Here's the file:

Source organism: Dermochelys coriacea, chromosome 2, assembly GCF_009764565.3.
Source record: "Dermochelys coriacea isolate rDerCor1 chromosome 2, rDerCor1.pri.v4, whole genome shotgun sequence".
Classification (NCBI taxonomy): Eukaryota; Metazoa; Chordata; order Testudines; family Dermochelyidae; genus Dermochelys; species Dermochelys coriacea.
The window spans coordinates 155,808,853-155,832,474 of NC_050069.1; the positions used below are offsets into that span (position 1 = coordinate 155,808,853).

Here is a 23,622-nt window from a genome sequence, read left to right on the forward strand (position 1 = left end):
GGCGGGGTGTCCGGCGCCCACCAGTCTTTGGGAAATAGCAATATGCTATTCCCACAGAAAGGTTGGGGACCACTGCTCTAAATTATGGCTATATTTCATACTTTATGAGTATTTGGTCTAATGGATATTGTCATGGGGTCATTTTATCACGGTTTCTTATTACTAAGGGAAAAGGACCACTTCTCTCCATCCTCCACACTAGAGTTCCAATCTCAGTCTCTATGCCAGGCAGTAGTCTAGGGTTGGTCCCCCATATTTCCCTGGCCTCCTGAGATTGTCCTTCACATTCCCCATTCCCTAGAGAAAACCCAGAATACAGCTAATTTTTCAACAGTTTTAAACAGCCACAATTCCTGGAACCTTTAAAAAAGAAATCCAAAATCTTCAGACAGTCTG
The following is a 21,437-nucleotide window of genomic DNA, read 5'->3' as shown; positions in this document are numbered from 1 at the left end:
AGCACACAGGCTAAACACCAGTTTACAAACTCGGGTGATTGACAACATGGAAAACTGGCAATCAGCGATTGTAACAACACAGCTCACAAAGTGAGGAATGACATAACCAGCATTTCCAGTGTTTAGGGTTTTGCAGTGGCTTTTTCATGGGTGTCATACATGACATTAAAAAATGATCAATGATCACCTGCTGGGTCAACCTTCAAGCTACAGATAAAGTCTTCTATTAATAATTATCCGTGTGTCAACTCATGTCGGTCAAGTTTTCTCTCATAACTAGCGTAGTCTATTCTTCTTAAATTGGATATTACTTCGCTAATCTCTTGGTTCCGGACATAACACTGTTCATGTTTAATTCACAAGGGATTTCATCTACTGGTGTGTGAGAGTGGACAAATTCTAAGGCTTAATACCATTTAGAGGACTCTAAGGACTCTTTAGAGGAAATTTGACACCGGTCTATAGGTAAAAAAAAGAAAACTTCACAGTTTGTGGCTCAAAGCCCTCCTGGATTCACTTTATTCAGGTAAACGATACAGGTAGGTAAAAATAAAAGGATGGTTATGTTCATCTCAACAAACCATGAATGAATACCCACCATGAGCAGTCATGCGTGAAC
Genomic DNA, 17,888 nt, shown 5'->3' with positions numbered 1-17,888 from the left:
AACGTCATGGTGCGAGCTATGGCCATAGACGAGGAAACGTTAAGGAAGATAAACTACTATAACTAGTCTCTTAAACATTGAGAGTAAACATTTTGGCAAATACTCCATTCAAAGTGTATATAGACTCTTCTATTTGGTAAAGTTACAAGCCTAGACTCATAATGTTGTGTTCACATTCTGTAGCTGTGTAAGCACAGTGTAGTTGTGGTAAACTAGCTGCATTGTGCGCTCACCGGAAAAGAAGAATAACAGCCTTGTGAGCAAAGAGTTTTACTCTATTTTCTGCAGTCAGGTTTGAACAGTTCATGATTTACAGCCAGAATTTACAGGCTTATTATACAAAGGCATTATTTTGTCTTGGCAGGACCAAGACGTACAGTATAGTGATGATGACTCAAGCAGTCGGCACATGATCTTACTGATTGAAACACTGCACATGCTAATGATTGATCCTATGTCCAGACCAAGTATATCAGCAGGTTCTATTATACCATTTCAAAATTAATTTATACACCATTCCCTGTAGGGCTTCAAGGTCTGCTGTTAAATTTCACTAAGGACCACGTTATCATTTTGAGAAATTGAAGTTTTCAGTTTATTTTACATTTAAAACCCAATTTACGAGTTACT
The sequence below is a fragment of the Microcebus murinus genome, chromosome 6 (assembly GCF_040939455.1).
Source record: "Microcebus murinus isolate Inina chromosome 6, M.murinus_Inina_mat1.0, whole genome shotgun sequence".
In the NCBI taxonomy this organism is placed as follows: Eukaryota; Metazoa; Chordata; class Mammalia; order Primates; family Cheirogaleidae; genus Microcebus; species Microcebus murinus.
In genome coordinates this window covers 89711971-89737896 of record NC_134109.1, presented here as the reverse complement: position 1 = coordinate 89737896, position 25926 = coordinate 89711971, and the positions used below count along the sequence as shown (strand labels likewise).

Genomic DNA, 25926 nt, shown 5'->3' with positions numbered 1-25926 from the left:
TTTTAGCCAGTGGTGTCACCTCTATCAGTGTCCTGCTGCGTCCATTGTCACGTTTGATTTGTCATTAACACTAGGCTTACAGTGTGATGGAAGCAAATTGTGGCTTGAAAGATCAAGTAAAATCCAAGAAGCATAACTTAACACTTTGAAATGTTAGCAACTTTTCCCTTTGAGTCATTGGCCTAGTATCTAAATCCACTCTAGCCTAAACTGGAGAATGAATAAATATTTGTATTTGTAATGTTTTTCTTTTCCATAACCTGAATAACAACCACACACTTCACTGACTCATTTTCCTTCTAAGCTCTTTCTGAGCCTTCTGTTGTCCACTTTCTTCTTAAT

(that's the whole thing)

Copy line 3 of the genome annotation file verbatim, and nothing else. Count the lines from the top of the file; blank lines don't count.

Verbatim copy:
Classification (NCBI taxonomy): Eukaryota; Metazoa; Chordata; order Testudines; family Dermochelyidae; genus Dermochelys; species Dermochelys coriacea.